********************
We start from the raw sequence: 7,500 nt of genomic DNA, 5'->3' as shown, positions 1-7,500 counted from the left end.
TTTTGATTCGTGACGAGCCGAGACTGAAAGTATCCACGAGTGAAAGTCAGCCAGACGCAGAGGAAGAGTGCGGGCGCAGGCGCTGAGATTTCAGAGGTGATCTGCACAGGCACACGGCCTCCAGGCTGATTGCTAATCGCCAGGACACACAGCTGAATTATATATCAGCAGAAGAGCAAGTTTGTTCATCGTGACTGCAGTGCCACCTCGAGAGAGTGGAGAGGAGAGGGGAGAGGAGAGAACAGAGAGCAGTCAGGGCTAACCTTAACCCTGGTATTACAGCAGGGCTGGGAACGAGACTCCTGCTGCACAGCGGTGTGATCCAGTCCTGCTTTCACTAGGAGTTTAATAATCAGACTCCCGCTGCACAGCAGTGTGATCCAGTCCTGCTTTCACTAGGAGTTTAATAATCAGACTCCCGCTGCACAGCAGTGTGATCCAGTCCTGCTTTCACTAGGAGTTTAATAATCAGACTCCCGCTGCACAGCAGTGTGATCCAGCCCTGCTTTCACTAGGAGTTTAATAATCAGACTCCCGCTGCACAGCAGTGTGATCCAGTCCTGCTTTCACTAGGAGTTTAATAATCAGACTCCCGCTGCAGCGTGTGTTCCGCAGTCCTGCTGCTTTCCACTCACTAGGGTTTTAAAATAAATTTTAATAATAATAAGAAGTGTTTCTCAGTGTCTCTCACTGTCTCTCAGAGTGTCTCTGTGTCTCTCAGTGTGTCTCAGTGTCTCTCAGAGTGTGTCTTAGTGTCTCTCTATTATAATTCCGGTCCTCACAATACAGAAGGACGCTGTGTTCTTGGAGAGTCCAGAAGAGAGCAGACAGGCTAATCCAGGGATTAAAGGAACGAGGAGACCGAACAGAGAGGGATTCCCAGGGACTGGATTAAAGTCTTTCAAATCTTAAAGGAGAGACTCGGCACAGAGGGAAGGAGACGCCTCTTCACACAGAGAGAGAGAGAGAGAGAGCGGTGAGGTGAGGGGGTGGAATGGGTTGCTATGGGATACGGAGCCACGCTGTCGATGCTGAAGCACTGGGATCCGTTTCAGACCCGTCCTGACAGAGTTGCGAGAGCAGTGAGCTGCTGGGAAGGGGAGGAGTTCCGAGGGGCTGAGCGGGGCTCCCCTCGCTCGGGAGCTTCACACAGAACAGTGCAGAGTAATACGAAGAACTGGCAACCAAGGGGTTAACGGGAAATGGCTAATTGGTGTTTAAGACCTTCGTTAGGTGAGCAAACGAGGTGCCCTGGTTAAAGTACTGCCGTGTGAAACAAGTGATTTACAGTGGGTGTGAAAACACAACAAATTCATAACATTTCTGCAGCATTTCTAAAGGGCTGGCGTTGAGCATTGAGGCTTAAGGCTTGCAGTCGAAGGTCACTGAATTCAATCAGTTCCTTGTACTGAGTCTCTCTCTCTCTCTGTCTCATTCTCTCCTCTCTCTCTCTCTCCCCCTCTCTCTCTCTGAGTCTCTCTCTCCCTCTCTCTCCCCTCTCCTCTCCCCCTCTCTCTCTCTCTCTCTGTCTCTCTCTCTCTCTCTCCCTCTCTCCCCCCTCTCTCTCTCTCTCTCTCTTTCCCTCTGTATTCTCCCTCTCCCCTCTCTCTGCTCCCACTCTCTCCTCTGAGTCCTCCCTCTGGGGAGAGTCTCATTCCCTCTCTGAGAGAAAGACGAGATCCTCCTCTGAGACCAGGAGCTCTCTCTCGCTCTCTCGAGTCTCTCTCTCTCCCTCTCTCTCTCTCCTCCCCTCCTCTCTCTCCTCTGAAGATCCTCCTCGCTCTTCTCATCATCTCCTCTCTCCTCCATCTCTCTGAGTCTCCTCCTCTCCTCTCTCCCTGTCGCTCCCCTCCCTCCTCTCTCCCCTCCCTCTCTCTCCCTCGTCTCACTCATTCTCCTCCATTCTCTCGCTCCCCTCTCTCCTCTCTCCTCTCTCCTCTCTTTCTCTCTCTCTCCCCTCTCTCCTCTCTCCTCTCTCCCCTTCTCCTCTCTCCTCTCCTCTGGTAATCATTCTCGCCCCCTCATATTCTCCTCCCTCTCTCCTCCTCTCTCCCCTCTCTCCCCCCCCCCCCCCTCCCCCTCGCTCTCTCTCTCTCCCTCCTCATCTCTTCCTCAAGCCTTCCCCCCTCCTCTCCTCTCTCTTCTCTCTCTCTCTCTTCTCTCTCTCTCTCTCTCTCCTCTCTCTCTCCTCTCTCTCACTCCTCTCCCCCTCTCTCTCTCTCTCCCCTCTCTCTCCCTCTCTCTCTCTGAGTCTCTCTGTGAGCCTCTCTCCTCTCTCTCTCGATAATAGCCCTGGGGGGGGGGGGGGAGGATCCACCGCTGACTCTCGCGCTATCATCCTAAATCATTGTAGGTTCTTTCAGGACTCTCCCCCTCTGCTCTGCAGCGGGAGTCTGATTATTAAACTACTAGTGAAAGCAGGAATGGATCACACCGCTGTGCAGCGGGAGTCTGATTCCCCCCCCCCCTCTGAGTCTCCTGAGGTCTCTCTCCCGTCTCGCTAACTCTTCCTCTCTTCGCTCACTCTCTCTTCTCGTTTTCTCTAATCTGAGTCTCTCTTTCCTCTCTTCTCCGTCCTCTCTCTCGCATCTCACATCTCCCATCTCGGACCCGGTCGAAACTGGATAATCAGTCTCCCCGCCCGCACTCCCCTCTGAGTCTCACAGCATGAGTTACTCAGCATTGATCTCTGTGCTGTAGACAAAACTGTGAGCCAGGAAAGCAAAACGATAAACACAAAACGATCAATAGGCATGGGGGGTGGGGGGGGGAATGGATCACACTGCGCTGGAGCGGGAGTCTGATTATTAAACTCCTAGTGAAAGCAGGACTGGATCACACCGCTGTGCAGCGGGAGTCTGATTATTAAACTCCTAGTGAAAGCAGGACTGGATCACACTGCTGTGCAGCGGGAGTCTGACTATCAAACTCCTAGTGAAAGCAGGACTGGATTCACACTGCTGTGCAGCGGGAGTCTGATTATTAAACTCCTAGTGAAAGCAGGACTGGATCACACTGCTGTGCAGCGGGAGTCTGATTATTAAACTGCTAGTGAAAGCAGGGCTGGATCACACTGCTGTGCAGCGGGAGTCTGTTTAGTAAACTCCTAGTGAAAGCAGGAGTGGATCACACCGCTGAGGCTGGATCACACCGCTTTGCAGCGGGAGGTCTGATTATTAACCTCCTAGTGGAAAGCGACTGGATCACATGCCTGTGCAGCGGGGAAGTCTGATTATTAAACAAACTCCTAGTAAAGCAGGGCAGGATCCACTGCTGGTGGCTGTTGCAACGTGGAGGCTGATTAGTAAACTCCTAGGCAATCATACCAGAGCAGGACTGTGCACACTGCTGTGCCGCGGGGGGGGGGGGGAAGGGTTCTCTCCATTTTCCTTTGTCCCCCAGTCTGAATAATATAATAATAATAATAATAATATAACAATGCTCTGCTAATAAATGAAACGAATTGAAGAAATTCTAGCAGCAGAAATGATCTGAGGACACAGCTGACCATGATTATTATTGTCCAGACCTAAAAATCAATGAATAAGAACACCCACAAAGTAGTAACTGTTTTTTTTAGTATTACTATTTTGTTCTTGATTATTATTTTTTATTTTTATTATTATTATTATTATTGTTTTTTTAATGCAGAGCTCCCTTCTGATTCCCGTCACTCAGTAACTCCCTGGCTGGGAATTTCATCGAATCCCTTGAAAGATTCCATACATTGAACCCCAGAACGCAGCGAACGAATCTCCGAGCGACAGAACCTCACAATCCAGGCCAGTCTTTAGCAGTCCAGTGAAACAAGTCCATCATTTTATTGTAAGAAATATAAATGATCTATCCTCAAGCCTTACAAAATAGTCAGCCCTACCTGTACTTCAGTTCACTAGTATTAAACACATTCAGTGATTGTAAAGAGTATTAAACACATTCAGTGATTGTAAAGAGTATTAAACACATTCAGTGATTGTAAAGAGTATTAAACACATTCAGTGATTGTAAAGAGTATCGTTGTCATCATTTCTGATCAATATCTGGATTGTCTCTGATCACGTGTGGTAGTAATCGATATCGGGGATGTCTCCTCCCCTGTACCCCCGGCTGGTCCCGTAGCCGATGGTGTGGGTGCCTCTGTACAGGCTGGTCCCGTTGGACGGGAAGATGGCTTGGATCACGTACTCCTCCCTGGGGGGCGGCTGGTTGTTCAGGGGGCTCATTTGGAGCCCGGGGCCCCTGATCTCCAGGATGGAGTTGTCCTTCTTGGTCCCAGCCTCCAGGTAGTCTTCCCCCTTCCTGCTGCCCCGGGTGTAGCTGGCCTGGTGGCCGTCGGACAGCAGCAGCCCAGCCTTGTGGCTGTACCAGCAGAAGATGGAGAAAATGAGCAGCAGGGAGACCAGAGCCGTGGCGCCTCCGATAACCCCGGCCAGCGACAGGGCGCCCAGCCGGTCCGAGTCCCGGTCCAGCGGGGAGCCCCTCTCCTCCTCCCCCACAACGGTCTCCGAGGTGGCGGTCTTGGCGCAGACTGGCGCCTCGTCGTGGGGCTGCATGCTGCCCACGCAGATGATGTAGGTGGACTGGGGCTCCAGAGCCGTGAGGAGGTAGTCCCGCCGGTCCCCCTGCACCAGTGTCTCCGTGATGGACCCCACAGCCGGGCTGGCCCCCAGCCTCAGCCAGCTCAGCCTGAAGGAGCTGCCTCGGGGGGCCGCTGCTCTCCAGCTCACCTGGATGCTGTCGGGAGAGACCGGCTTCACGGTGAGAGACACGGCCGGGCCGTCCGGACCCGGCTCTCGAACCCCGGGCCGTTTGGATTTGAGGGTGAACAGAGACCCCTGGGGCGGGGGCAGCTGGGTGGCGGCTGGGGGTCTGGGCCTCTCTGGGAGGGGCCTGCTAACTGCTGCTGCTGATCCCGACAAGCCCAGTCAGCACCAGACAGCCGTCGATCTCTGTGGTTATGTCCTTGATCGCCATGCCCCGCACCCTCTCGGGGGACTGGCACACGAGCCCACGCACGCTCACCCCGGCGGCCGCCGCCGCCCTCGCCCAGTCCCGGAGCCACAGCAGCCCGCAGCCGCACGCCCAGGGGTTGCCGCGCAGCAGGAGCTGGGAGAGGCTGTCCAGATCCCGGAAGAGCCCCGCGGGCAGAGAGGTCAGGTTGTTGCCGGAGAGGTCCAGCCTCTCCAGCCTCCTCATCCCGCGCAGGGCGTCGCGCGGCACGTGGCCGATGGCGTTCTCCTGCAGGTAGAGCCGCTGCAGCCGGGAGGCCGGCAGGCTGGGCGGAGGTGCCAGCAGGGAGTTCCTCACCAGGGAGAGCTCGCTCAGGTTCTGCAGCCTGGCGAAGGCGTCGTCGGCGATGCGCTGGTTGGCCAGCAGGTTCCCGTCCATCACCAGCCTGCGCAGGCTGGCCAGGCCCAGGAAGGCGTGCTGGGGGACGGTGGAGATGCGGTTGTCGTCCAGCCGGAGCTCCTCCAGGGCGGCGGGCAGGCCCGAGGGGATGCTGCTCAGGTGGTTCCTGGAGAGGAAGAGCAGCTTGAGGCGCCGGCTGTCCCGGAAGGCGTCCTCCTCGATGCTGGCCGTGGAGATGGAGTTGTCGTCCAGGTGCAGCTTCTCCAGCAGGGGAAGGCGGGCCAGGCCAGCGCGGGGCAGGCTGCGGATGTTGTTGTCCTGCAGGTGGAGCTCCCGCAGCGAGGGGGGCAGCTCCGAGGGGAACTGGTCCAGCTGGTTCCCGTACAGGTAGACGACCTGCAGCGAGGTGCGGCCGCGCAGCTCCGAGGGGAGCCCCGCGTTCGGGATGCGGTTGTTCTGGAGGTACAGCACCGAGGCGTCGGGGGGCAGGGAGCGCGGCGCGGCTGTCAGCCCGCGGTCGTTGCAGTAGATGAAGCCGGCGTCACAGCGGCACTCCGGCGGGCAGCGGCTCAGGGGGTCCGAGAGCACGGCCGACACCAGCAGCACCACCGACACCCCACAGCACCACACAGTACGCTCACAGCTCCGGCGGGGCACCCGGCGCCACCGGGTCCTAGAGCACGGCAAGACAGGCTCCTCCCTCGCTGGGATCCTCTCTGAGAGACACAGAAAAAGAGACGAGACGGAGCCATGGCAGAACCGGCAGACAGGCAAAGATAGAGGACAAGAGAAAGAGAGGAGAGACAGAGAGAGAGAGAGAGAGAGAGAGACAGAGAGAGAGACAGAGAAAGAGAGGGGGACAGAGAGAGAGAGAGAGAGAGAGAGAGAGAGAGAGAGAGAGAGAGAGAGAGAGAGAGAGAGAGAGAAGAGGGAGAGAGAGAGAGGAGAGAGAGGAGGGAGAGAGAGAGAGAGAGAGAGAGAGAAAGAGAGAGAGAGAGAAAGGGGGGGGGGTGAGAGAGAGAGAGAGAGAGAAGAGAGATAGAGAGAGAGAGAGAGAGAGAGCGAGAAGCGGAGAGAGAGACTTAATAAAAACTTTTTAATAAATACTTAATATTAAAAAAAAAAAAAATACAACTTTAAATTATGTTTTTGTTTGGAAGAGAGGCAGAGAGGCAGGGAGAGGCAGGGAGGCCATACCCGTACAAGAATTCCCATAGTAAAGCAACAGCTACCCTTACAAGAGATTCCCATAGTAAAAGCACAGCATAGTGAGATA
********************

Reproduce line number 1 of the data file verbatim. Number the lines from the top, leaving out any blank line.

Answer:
We start from the raw sequence: 7,500 nt of genomic DNA, 5'->3' as shown, positions 1-7,500 counted from the left end.